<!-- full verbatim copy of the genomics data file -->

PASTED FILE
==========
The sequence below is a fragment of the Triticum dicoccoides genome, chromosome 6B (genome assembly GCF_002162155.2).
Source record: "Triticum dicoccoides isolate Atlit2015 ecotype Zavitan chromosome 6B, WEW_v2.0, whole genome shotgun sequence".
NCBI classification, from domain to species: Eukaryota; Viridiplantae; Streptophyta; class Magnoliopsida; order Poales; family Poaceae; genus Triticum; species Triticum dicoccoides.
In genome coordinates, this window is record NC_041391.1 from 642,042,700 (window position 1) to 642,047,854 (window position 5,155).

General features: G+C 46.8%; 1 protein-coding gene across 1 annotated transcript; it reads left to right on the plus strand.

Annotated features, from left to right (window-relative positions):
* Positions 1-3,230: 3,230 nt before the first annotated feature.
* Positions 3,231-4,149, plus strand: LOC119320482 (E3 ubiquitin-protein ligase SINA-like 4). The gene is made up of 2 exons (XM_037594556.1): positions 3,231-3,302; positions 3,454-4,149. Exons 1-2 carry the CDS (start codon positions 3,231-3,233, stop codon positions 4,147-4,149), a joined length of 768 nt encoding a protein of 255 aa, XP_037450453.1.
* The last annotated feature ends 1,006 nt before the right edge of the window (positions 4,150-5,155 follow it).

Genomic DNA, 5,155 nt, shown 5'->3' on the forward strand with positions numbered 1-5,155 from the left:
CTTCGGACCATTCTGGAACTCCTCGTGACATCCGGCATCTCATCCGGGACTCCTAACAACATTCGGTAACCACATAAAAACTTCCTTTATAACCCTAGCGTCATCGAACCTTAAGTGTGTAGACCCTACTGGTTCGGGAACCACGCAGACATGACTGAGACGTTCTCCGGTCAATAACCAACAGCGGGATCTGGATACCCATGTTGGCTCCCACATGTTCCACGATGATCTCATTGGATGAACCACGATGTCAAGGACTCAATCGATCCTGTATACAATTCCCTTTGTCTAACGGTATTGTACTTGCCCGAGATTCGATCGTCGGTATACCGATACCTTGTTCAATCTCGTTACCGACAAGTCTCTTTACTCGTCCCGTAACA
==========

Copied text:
The sequence below is a fragment of the Triticum dicoccoides genome, chromosome 6B (genome assembly GCF_002162155.2).
Source record: "Triticum dicoccoides isolate Atlit2015 ecotype Zavitan chromosome 6B, WEW_v2.0, whole genome shotgun sequence".
NCBI classification, from domain to species: Eukaryota; Viridiplantae; Streptophyta; class Magnoliopsida; order Poales; family Poaceae; genus Triticum; species Triticum dicoccoides.
In genome coordinates, this window is record NC_041391.1 from 642,042,700 (window position 1) to 642,047,854 (window position 5,155).

General features: G+C 46.8%; 1 protein-coding gene across 1 annotated transcript; it reads left to right on the plus strand.

Annotated features, from left to right (window-relative positions):
* Positions 1-3,230: 3,230 nt before the first annotated feature.
* Positions 3,231-4,149, plus strand: LOC119320482 (E3 ubiquitin-protein ligase SINA-like 4). The gene is made up of 2 exons (XM_037594556.1): positions 3,231-3,302; positions 3,454-4,149. Exons 1-2 carry the CDS (start codon positions 3,231-3,233, stop codon positions 4,147-4,149), a joined length of 768 nt encoding a protein of 255 aa, XP_037450453.1.
* The last annotated feature ends 1,006 nt before the right edge of the window (positions 4,150-5,155 follow it).

Genomic DNA, 5,155 nt, shown 5'->3' on the forward strand with positions numbered 1-5,155 from the left:
CTTCGGACCATTCTGGAACTCCTCGTGACATCCGGCATCTCATCCGGGACTCCTAACAACATTCGGTAACCACATAAAAACTTCCTTTATAACCCTAGCGTCATCGAACCTTAAGTGTGTAGACCCTACTGGTTCGGGAACCACGCAGACATGACTGAGACGTTCTCCGGTCAATAACCAACAGCGGGATCTGGATACCCATGTTGGCTCCCACATGTTCCACGATGATCTCATTGGATGAACCACGATGTCAAGGACTCAATCGATCCTGTATACAATTCCCTTTGTCTAACGGTATTGTACTTGCCCGAGATTCGATCGTCGGTATACCGATACCTTGTTCAATCTCGTTACCGACAAGTCTCTTTACTCGTCCCGTAACA